JACKSON, Miss. (WLBT) - The number of patients hospitalized with COVID-19 in Mississippi has plummeted in recent weeks, dropping 55 percent since January 4 and giving frontline health care workers across the state a chance to catch their breath.
That rest will be short-lived at the University of Mississippi Medical Center, however.
“It gives folks a little bit of a reprieve from the high volume, but unfortunately this time of year is one of our timeframes when we, you know, without COVID, where we see high volumes of really, really sick people,” said Dr. Alan Jones, assistant vice chancellor for clinical affairs at UMMC.
Jones said the hospital has 60 COVID-19 patients, roughly half of what UMMC had cared for at the pandemic’s peak.
Now other issues are filling hospital beds, mostly trauma-related ones like stroke or heart failure, Jones said.
As the state’s only level-one trauma facility, UMMC gets hit especially hard during the first few months of the year.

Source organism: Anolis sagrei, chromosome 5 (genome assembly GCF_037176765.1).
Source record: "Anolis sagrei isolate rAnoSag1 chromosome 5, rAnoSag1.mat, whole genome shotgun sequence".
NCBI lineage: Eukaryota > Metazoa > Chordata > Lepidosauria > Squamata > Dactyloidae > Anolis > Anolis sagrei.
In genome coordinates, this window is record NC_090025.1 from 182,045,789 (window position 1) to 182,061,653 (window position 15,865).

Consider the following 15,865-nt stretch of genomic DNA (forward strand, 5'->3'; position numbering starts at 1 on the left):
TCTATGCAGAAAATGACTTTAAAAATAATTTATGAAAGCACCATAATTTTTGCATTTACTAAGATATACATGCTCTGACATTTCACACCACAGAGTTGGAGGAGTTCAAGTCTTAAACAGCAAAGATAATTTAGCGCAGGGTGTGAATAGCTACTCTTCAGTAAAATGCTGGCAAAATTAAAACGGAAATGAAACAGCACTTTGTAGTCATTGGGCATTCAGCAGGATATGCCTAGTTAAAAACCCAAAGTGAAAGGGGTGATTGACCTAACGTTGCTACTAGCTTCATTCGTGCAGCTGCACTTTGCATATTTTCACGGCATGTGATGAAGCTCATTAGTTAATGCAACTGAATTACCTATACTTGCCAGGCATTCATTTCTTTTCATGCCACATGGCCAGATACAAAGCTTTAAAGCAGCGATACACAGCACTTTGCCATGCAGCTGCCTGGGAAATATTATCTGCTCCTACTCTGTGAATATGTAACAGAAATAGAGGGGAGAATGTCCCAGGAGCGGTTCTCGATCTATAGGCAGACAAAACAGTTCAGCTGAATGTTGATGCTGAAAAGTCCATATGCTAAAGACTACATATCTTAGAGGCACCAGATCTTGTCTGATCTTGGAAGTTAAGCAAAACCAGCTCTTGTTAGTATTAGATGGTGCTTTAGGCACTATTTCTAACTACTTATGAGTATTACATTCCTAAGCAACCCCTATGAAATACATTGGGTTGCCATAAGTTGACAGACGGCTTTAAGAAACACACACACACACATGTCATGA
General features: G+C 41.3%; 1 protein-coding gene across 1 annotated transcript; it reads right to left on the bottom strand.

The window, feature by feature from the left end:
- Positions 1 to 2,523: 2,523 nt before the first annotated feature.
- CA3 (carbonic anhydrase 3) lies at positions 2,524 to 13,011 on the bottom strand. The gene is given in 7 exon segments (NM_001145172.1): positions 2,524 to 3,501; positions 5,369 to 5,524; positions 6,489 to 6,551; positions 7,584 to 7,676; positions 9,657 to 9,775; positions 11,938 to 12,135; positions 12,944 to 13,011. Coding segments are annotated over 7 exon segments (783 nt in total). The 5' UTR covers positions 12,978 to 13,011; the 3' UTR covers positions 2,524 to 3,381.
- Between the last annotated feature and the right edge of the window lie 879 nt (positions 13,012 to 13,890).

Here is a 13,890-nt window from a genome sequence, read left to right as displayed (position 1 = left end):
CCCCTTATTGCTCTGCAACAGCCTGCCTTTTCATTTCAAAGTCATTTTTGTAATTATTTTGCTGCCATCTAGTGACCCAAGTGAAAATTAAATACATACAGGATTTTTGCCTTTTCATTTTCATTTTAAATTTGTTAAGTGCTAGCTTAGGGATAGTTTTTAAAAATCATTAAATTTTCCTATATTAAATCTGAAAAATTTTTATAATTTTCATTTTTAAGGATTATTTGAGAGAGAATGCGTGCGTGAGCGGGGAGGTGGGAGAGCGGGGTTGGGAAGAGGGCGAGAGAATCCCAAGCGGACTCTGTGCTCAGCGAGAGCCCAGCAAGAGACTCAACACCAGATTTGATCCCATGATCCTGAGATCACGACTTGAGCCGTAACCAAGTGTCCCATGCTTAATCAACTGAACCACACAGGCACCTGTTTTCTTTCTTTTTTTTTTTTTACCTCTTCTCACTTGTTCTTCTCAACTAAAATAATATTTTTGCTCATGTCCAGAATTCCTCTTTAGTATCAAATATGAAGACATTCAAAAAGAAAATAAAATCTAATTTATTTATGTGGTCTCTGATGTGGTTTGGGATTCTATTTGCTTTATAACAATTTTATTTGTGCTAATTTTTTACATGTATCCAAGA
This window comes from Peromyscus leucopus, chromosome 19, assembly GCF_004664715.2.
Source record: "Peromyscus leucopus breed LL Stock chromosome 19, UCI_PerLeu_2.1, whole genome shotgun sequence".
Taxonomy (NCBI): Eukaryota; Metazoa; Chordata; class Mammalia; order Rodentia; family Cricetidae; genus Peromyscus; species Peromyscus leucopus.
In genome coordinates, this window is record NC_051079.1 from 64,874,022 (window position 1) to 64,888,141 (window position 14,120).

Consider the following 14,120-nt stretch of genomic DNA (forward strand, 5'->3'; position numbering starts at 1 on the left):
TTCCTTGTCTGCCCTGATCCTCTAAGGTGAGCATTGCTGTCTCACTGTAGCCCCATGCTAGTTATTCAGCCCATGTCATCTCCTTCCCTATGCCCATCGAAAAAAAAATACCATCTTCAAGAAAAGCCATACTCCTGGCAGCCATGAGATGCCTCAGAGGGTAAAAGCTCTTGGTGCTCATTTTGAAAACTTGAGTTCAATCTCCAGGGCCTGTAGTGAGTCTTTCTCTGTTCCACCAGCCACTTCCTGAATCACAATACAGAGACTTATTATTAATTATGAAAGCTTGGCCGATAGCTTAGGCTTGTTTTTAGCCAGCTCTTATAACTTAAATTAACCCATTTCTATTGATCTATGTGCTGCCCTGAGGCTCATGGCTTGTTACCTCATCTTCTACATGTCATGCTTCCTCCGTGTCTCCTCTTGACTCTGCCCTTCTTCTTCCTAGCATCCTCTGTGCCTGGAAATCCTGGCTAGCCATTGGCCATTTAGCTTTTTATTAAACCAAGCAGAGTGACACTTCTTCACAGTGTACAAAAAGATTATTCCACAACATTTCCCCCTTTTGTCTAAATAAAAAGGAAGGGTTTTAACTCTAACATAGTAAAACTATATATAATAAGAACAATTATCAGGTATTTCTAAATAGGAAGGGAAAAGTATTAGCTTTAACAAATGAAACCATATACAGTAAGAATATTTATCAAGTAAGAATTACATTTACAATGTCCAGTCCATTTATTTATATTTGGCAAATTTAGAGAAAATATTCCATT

Jones said he’s hopeful for this light at the end of the pandemic’s eleven-month tunnel in the Magnolia State, but needs to see more progress first.
“We remain concerned about a few things, particularly these virus variants are floating around and you know, the increase in infectivity that we see with them, and the fact that we’re not 100 percent sure about how the vaccines will work with some of those variants,” Jones said.
The Centers for Disease Control has not found any of those variants in Mississippi at this point, but 34 states have at least one of them, according to data provided by the agency.
Hospitalizations aren’t the only coronavirus-related metric trending downward; a 3 On Your Side analysis of data from the Mississippi State Department of Health shows the seven-day average of daily reported COVID-19 cases at a three-month low.
Jones said declining hospitalizations and average cases are encouraging, but the one thing that makes him most proud is the resilience of his staff as they’ve endured nearly a year of pandemic stress, something few outside health care can understand.
“It seems like we were running a marathon with a mirage of a finish line. And when we think we’re getting close it, it seems to go away or move on us. But I think we remain hopeful with the fact that the volumes are down,” he said.